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Projections, not predictions: why the pollsters got it wrong

My last two columns, one titled “Rowley rising” and the other “Lament for a falling leader”, were seen by many of my readers as being almost prophetic in the wake of last Monday’s election results.

Had I made public another document in which I analysed the results in all 41 constituencies from 2007 onwards, using historical data and trends, and projecting the 2015 results—which I circulated only to close friends—I might have been accused of being an “obeahman” or “seer.”

Photo: Whaddap, cocoyea! A PNM supporter celebrates at Balisier House after the election results on September 7, 2015. (Courtesy Allan V Crane/Wired868)
Photo: Whaddap, cocoyea! A PNM supporter celebrates at Balisier House after the election results on September 7, 2015.
(Courtesy Allan V Crane/Wired868)

As someone who steers clear of the spiritual world and who certainly does not believe in “obeah”, I must say that my accurate projections—not predictions—were based on a scientific analysis of hard data, on my ability to read the mood of the electorate by monitoring public meetings and similar indicators, by assessing the two contending parties, their strategies, their leaders, and most of all by being objective.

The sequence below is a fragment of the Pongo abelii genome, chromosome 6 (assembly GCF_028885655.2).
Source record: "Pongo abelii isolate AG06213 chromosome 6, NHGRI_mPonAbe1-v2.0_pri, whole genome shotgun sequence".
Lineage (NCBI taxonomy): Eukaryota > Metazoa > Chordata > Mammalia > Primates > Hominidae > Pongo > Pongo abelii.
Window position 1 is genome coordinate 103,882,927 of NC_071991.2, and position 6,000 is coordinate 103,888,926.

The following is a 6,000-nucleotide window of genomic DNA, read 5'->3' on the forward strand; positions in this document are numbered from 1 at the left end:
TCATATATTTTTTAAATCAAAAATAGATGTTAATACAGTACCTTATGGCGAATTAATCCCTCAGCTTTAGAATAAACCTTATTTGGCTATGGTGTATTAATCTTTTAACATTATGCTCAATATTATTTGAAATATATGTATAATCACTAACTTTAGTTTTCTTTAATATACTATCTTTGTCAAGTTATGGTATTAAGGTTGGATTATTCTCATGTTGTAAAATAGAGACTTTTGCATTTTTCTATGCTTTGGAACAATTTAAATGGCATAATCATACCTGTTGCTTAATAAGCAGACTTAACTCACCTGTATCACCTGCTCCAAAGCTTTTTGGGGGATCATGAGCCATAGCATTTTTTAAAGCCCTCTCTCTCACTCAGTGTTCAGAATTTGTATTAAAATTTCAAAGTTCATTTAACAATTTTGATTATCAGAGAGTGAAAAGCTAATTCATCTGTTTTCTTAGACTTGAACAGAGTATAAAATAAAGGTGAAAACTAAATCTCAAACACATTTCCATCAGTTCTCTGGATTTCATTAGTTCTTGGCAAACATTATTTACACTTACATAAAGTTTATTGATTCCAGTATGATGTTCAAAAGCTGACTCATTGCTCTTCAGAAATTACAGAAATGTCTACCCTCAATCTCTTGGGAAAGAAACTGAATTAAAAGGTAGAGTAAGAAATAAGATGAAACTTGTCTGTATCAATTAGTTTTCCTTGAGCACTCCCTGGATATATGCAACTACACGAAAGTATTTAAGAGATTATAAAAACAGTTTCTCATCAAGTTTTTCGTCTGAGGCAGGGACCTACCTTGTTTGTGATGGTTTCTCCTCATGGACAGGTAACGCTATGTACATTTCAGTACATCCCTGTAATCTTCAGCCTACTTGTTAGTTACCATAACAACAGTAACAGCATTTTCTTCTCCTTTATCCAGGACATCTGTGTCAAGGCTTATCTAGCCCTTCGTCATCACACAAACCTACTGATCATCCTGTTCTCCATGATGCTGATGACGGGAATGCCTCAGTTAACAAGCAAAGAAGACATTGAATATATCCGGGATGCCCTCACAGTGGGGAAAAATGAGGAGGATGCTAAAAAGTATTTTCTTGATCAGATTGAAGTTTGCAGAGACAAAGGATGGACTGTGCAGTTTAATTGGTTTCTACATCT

Note well that I had long dismissed Jack Warner and the ILP and wrote as much repeatedly, saying that if Jack polled 1,000 votes anywhere, I’d be surprised.

Essentially, I argued that the election will be won on the results from eight constituencies, ranked by degree of marginality as follows: San Fernando West, Tunapuna, St Joseph, Barataria/San Juan, Mayaro, Pointe-a-Pierre, Moruga/Tableland and Chaguanas East.

La Horquetta/Talparo and Toco/Sangre Grande were never marginal. They were won by the PP in 2010 in an extraordinary general election that saw the coalition ride a wave of popularity, taking other PNM strongholds such as Arima, Lopinot/Bon Air, the two Tobago seats, and scoring very well in all three Diego Martin seats as well as in other similar constituencies.

Following its manifest decline in popularity that showed up in the 2013 local government elections, which pushed the PP back into its base—and even there it was under threat—the UNC, with the COP being a spent force, went into this general election with 14 safe seats, having to fight to win all eight marginal and sub-marginal seats if it were to win the election.

Photo: Prime Minister Kamla Persad-Bissessar (left) shakes hands with Opposition Leader Dr Keith Rowley en route to Nelson Mandela's funeral in South Africa. (Courtesy News.Gov.TT)
Photo: Prime Minister Kamla Persad-Bissessar (left) shakes hands with Opposition Leader Dr Keith Rowley en route to Nelson Mandela’s funeral in South Africa.
(Courtesy News.Gov.TT)

The PNM, on the other hand, having wrested all of the East-West corridor corporations as well as San Fernando from the PP in 2013, now had 19 safe seats, and needed only two to take it over the top.

I saw those two as San Fernando West and Tunapuna, which it won comfortably. Anything beyond that was gravy—which it got in St Joseph (by over 1,500 votes) and Moruga/Tableland (a close 533).